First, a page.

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Will 2017 be the year the Steelers finally average 30 points per game?

The Steelers’ offense will be good again in 2017, but will it finally achieve Todd Haley’s longstanding goal?

NFL: AFC Championship-Pittsburgh Steelers at New England Patriots Greg M. Cooper-USA TODAY Sports

The 2014 season ushered in a paradigm shift in Pittsburgh’s philosophy. The secondary—which, just two years earlier, was the best unit in the NFL—was a bottom-5 unit, while the offense came just 29 yards shy of besting the Saints as the NFL’s most prolific squad. Ben Roethlisberger was the NFL co-leader in yards, while both Antonio Brown and Le’Veon Bell established themselves as arguably the best players in the league at their positions. With Bell, Brown, Roethlisberger and a stable of other solid weapons (including a still-productive Heath Miller and the explosive Martavis Bryant), the Steelers looked poised to maintain their status as an elite offense (debatably the best offense in franchise history) in the years ahead.

For this reason, offensive coordinator Todd Haley established his now-infamous statistical benchmark prior to the 2015 season: to average 30 points per game.

Based on the 2014 statistics, this figure seemed more than achievable. The Steelers averaged 27.2 points per game in 2014, and did so with a statistically average red-zone offense. Basically, had the 2014 Steelers turned four of their red-zone field goals into touchdowns, they would have comfortably met the 30-ppg threshold.

During the past two seasons, the Steelers have been a very good scoring offense (26.4 ppg in 2015; 24.9 ppg in 2016), but injuries and suspensions have left them well short of meeting Haley’s demands (Roethlisberger has missed six games during the past two seasons while Bell and Bryant have missed 11 and 21 games, respectively). In fact, the last time Bell, Brown, Bryant and Roethlisberger shared the same field was in Week 8 of the 2015 season. Before that, it was Week 17 of the 2014 season.

And that’s kind of where the Steelers find themselves currently—stuck with an incredibly talented roster that’s full of question marks. Roethlisberger is essentially playing the remainder of his career on a season-by-season “wait and see” basis. If he retires five years from now, it won’t be particularly shocking. It would also not be shocking to see him announce his retirement next offseason. Bell will be a free agent next March and he’ll be in line to sign a presumably record-breaking deal in Pittsburgh or somewhere else. Bryant has been “conditionally reinstated,” but even one minor off-field mishap would almost certainly end his career with the Steelers. Moreover, Ladarius Green has an extensive concussion history, and both Juju Smith-Schuster and James Connor are hardly assured of major roles in Pittsburgh’s offense in their inaugural seasons.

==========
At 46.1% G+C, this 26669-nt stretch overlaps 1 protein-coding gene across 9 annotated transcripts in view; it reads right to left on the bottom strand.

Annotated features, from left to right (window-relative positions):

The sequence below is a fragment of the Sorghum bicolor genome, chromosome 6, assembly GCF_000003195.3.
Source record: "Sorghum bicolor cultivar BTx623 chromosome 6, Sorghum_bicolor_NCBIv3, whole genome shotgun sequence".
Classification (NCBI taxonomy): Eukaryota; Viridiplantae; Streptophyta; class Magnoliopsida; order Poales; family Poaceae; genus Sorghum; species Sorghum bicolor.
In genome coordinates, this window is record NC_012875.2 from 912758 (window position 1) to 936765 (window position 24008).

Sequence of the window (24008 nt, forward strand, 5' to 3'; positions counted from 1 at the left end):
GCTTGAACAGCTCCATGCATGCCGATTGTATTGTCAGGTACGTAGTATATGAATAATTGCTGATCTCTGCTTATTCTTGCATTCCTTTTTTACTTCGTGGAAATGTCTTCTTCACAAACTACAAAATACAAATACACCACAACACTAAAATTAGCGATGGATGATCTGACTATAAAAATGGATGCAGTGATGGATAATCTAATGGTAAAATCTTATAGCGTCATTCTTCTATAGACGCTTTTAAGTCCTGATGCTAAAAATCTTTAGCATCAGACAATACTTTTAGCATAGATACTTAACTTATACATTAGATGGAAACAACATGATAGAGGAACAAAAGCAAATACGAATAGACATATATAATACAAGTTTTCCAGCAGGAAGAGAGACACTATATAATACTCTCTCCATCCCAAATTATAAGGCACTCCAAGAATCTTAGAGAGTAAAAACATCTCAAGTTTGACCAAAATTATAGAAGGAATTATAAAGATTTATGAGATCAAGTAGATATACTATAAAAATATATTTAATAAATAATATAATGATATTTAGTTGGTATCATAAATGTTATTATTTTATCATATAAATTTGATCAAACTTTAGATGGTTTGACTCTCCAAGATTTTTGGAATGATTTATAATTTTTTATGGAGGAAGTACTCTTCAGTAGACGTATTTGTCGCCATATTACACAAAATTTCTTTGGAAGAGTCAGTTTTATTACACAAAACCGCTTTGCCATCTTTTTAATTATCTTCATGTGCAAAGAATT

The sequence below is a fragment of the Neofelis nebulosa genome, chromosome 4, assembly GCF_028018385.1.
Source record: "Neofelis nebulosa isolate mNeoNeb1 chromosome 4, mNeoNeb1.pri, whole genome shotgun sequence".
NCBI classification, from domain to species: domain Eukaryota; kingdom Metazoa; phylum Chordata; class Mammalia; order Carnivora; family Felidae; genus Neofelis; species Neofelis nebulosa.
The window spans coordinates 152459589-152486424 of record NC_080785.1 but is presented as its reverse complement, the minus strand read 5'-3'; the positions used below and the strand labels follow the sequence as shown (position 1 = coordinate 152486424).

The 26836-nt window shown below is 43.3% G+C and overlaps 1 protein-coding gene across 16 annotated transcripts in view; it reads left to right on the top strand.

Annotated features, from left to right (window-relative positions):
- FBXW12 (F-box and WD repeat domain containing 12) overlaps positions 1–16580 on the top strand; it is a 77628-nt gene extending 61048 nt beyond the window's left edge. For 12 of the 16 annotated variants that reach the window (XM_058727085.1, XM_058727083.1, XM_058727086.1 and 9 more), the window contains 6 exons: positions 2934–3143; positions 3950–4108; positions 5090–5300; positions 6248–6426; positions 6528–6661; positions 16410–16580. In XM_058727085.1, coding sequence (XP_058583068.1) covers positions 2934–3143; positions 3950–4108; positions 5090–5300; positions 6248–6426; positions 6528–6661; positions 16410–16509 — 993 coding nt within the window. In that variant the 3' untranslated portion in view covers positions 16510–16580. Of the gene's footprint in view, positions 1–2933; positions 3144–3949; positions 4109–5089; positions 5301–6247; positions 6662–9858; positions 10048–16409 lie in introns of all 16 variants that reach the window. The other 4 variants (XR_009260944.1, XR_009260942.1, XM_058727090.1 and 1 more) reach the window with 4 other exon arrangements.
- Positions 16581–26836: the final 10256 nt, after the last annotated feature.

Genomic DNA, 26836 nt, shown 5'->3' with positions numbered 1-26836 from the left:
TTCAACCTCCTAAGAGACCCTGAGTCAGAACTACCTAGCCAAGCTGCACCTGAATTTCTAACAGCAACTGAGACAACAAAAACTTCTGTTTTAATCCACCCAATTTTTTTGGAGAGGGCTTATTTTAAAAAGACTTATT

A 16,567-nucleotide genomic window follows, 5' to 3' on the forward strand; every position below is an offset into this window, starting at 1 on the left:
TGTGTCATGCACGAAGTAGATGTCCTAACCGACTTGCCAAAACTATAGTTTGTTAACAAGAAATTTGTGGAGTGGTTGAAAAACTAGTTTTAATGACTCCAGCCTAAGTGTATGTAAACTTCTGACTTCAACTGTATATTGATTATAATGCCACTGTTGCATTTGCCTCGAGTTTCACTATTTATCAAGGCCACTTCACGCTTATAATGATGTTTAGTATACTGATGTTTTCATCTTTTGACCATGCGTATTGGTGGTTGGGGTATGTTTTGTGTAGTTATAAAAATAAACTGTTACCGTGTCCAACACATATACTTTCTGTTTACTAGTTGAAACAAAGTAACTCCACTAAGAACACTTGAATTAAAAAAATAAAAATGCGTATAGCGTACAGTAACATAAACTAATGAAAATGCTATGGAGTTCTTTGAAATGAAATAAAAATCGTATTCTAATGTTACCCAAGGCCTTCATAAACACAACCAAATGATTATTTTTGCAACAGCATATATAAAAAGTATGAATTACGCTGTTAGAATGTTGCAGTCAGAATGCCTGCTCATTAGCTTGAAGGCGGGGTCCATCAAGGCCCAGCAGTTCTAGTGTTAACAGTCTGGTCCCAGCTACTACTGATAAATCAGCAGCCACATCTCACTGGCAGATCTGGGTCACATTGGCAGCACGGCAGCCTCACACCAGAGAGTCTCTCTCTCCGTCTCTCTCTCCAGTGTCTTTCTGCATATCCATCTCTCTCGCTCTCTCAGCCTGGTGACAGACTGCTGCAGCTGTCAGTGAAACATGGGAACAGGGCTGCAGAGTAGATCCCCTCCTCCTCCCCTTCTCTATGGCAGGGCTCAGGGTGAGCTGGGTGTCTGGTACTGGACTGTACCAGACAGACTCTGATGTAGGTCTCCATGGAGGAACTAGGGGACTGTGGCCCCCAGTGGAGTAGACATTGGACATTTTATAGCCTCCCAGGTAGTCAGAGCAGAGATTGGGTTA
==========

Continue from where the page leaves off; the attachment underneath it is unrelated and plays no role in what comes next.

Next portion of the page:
At this point, the only sure thing on Pittsburgh’s roster is Brown, who is signed through the 2021 season. In simpler terms, the Steelers have a strong nucleus, but their window is shrinking.

Now all of this isn’t to say that 30 ppg is a magical threshold that translates into automatic success. Sometimes it can, as exemplified by the Falcons, the lone team to average 30 ppg last season, who lost the Super Bowl only because of Tom Brady’s heroics and their own monumental collapse (somewhat ironically, Atlanta’s offense did kind of blow that game). Conversely, 30 ppg can be meaningless, as evidenced by the Saints, who have averaged 30 ppg or very close to it in each of the past three seasons, while posting mediocre, 7-9 records in each campaign.

Although the Steelers haven’t accomplished Haley’s mission, they have made three straight postseason appearances. Most people—talking heads, bettors, common football folk—expect Pittsburgh to contend for a Super Bowl once again in 2017. In 2017, much like in previous seasons, the Steelers’ biggest obstacle will unquestionably be the New England Patriots, who eliminated Pittsburgh in last season’s AFC Championship Game.

This is where the whole 30-ppg goal kind of comes into play. Pittsburgh’s defense simply isn’t good enough to contain Brady (then again, who is?). But the offense—at least on paper—is good enough to keep pace with New England’s offense for an entire game.

If you told me right now to bet $500 on the winner of a Steelers/Patriots game, I would bet on New England without hesitation. However, if you told me that the game would come down to the final drive, that’s a much tougher bet to make. In general, bet on Brady, but in the vacuum scenario, it’s more of a toss-up, in my opinion. Getting into a shootout with New England isn’t ideal, but it at least gives the Steelers a chance to play to their own strengths.

Overall, the Steelers definitely have the pieces in place to average 30 ppg this season, although good health and good off-field behavior are going to be major determining factors in the pursuit of Todd Haley’s goal.